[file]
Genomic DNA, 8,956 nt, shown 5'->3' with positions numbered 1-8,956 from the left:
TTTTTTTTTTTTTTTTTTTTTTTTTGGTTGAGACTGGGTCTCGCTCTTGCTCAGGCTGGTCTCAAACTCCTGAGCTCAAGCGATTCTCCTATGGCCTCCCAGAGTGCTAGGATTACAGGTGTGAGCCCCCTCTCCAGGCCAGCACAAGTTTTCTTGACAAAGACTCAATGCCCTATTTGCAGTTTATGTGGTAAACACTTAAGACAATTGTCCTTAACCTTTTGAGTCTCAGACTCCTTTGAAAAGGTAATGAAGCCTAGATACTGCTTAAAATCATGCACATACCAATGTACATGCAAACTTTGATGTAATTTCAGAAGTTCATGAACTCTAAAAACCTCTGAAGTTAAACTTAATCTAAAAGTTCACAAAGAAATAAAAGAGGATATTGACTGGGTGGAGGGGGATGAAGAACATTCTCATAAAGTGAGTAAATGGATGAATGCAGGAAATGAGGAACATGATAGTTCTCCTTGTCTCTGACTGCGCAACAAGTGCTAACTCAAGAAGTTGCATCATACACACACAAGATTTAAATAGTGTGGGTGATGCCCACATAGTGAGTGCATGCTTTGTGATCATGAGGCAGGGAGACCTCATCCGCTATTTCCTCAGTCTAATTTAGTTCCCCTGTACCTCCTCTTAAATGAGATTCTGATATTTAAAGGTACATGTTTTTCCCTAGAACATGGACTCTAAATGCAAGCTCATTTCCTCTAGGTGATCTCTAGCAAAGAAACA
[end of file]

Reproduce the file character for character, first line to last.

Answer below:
Genomic DNA, 8,956 nt, shown 5'->3' with positions numbered 1-8,956 from the left:
TTTTTTTTTTTTTTTTTTTTTTTTTGGTTGAGACTGGGTCTCGCTCTTGCTCAGGCTGGTCTCAAACTCCTGAGCTCAAGCGATTCTCCTATGGCCTCCCAGAGTGCTAGGATTACAGGTGTGAGCCCCCTCTCCAGGCCAGCACAAGTTTTCTTGACAAAGACTCAATGCCCTATTTGCAGTTTATGTGGTAAACACTTAAGACAATTGTCCTTAACCTTTTGAGTCTCAGACTCCTTTGAAAAGGTAATGAAGCCTAGATACTGCTTAAAATCATGCACATACCAATGTACATGCAAACTTTGATGTAATTTCAGAAGTTCATGAACTCTAAAAACCTCTGAAGTTAAACTTAATCTAAAAGTTCACAAAGAAATAAAAGAGGATATTGACTGGGTGGAGGGGGATGAAGAACATTCTCATAAAGTGAGTAAATGGATGAATGCAGGAAATGAGGAACATGATAGTTCTCCTTGTCTCTGACTGCGCAACAAGTGCTAACTCAAGAAGTTGCATCATACACACACAAGATTTAAATAGTGTGGGTGATGCCCACATAGTGAGTGCATGCTTTGTGATCATGAGGCAGGGAGACCTCATCCGCTATTTCCTCAGTCTAATTTAGTTCCCCTGTACCTCCTCTTAAATGAGATTCTGATATTTAAAGGTACATGTTTTTCCCTAGAACATGGACTCTAAATGCAAGCTCATTTCCTCTAGGTGATCTCTAGCAAAGAAACA